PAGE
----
The flashpoint Abbasiya district is currently enjoying a degree of calm after the army announced that it had managed to stop the violent clashes that began early Wednesday near the defence ministry building in central Cairo.
Army soldiers and Central Security Forces arrived at the ministry in the early afternoon in an attempt to end fighting between local residents and supporters of disqualified Salafist presidential candidate Hazem Abu-Ismail, in which at least nine people have been killed since early Wednesday morning, according to official reports.
Central Security Forces have since positioned themselves between the two groups in an effort to end the stone throwing.
Soldiers from the Central Military Zone took part part in the operation.
At least nine people died and dozens were injured when plainclothes men attacked protesters camping outside the ministry early Wednesday morning.
In a statement released Wednesday morning, Tahrir Doctors – a group of volunteer doctors who treat injured protesters – confirmed that gas bombs and live bullets had been used against demonstrators.
The doctors also condemned the closure of several nearby hospitals, including Demerdash, Ain Shams and Al-Hussein. The only hospital to receive the injured was Al-Shefa, which was reportedly besieged by unknown assailants who reportedly kidnapped the injured and attacked medical personnel.
The four-day sit-in outside the ministry was initially prompted by popular anger over Abu-Ismail's disqualification from the presidential race, but later turned into a protest against military rule.
The assailants attacked protesters in the early hours of Wednesday with homemade bombs, stones, Molotov cocktails, teargas and shotguns loaded with birdshot, according to eyewitness reports.
It was the second major attack on protesters in less than 72 hours. An attack on Saturday reportedly left one protester dead and dozens injured.
Abu-Ismail, meanwhile, has called on political party representatives to boycott Wednesday's scheduled meeting with Egypt's ruling Supreme Council of the Armed Forces (SCAF). The meeting was meant to discuss the constituent assembly – tasked with drafting a new constitution – and the defence ministry protest led by Abu-Ismail supporters.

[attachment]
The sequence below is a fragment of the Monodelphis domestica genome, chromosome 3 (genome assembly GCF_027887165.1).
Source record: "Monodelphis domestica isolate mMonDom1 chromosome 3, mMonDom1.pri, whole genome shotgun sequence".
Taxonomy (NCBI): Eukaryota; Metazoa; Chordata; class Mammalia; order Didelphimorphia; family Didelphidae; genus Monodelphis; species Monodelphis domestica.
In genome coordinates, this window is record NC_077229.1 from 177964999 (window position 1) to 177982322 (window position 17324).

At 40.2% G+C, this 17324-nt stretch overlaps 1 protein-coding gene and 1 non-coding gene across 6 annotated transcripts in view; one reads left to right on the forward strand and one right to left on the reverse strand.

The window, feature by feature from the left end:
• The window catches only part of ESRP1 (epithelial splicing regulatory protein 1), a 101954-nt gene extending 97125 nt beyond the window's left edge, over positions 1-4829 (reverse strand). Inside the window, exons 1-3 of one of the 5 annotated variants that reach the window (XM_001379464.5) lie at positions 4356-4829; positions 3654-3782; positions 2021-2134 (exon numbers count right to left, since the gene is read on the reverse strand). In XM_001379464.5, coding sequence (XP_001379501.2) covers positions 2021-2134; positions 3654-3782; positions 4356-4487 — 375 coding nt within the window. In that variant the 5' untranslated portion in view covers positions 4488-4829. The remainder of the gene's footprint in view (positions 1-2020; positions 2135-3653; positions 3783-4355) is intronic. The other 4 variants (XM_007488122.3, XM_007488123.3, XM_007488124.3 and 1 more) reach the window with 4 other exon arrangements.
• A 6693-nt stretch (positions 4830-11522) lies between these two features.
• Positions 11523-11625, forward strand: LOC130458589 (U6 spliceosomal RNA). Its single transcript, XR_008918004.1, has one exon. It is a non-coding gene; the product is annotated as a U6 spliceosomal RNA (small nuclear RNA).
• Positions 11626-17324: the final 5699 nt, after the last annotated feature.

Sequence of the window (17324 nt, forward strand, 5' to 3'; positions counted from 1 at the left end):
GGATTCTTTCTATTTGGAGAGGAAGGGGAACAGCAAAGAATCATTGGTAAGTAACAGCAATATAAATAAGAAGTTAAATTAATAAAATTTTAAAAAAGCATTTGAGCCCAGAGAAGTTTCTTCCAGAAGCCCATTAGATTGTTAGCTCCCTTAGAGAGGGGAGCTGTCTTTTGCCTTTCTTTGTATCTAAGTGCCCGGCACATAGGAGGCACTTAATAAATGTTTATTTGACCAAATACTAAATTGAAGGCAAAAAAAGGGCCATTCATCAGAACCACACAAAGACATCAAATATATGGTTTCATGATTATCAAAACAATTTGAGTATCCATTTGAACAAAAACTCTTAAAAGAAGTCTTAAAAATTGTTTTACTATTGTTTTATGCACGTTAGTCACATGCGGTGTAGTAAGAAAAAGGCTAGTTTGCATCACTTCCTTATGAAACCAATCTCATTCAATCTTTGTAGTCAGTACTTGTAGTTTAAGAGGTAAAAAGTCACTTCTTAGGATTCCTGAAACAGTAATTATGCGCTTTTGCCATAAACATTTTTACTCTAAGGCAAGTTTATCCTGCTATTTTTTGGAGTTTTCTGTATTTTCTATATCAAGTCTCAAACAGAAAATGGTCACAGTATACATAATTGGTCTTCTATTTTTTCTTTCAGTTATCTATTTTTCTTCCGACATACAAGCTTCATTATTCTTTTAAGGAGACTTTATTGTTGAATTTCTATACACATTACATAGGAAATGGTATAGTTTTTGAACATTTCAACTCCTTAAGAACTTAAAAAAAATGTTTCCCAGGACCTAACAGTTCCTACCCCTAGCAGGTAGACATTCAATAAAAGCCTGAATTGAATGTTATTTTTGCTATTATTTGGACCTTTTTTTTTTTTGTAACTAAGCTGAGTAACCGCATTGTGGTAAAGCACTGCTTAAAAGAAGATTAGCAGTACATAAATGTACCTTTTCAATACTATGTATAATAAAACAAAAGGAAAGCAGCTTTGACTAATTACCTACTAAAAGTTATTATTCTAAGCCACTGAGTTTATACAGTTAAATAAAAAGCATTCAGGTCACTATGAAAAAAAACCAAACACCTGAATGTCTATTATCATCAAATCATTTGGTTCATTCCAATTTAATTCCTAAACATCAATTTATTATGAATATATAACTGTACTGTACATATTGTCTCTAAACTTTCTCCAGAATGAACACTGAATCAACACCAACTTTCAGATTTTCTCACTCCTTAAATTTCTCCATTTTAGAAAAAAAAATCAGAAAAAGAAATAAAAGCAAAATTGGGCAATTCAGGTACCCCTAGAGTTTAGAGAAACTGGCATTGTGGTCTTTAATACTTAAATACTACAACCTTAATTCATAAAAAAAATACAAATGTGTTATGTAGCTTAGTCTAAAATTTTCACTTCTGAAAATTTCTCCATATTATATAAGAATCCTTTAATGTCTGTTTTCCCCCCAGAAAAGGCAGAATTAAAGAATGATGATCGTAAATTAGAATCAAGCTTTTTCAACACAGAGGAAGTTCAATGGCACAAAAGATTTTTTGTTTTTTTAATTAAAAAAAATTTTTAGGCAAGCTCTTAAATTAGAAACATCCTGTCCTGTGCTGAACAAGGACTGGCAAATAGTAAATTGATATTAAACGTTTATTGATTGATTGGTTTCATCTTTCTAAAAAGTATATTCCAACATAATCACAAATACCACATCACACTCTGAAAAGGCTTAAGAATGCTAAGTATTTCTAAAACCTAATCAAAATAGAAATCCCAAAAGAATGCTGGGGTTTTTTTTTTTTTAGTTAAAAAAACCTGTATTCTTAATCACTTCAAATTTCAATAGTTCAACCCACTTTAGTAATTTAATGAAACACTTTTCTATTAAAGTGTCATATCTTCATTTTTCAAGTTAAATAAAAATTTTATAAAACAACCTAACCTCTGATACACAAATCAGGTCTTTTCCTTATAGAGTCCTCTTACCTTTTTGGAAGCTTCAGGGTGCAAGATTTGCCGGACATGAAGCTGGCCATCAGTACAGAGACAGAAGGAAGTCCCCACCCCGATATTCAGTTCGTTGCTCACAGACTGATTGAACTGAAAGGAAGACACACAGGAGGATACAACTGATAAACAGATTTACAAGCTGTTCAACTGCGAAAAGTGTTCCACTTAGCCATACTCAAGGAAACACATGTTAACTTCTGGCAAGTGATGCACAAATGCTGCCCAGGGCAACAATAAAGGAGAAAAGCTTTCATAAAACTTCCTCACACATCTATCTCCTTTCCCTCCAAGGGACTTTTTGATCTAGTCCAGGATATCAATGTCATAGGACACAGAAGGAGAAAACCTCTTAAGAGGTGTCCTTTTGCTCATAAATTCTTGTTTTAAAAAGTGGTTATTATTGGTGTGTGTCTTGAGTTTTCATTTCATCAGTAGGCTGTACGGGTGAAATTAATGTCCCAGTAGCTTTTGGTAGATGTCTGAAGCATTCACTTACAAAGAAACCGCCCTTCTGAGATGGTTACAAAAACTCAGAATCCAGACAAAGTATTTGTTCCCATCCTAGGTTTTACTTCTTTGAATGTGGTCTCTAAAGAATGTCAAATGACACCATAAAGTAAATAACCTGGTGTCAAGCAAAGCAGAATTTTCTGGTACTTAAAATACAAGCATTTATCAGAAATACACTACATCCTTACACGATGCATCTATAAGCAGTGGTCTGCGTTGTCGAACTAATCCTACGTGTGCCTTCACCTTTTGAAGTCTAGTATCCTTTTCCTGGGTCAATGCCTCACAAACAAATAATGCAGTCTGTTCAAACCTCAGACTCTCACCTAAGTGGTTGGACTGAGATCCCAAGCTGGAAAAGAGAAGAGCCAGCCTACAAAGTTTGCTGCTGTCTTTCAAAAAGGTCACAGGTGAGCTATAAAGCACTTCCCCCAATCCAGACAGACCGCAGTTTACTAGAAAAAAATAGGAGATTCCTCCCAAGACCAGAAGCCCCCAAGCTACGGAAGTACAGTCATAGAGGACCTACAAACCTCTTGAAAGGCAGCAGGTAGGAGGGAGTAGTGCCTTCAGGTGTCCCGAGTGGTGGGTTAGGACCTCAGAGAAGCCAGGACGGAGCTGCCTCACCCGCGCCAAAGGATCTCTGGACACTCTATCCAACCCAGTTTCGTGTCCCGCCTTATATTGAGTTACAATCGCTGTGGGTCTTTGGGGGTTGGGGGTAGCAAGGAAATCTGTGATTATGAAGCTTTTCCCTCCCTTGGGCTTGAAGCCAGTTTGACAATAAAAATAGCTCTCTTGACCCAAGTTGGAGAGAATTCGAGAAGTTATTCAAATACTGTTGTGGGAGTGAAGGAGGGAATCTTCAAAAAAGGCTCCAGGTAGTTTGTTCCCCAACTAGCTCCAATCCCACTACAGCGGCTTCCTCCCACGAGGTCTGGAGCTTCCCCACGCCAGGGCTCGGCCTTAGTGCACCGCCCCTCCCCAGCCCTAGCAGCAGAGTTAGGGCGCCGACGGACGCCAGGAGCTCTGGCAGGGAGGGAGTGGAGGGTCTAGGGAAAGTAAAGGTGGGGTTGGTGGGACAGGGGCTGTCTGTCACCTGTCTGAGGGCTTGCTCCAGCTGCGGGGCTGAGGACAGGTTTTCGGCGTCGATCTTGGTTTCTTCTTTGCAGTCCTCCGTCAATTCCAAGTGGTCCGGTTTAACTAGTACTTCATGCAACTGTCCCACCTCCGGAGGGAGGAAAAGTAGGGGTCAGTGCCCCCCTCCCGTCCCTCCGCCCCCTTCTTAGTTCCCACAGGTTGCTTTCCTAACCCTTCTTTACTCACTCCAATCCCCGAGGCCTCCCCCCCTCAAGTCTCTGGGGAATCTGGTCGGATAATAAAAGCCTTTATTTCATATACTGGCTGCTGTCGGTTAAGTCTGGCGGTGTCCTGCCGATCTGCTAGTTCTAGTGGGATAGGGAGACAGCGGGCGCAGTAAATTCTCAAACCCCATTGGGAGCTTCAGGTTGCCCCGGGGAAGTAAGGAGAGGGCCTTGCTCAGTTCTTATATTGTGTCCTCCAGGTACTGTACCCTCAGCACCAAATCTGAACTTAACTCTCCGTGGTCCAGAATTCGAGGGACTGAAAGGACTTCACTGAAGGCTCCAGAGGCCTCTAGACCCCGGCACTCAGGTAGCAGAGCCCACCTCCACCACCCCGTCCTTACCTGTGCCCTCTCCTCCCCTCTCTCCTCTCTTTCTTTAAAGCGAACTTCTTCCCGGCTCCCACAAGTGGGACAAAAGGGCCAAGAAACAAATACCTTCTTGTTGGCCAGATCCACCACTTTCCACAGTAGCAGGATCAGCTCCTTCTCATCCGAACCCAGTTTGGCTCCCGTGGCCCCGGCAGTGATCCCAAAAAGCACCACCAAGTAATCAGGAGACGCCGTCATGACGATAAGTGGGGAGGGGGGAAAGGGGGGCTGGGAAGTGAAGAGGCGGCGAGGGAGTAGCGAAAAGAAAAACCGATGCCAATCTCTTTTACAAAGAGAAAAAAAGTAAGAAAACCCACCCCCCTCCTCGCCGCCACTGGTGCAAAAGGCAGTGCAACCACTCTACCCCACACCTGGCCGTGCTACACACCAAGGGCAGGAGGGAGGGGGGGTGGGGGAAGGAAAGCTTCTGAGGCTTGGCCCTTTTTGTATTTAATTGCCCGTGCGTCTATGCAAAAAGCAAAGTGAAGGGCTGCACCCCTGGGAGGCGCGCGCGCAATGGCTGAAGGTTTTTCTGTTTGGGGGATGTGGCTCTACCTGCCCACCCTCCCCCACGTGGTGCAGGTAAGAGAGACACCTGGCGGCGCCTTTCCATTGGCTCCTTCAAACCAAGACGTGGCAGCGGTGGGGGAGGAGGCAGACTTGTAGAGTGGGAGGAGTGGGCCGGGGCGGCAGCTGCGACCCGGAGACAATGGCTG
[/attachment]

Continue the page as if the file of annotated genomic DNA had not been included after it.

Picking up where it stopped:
"Our blood is being spilled in the streets and you're meeting with the SCAF?" the popular Salafist preacher declared on his Facebook page Wednesday morning.
A number of political parties had already decided to boycott the meeting, including the Salafist Nour Party, the Muslim Brotherhood's Freedom and Justice Party (FJP), the liberal Wafd and Adl parties, and the leftist Social Popular Alliance Party.
A number of presidential candidates – including Abdel-Moneim Abul-Fotouh and leftist lawyer Khaled Ali – have also decided to suspend their ongoing presidential campaigns to protest the use of force against protesters.
FJP head and Brotherhood presidential candidate Mohamed Morsi also announced plans to suspend his campaign for a two-day period to mourn protesters' deaths.
It had been rumoured that the SCAF had hoped to discuss at the meeting the possible postponement of presidential elections slated for 23 and 24 May. A military source quoted in Al-Ahram's Arabic-language website, however, has since denied the speculation, reiterating the SCAF's intention to hand over executive power by the end of next month.
"These reports are completely false. The military council has no plans to postpone presidential elections," the source said. "Field Marshal Tantawi... has stressed that he will hand over power at the end of June."
Meanwhile, several political activists have issued calls for a protest march from the Fath Mosque in Cairo's Ramses district to the ongoing sit-in outside the defence ministry to express solidarity with the demonstrators.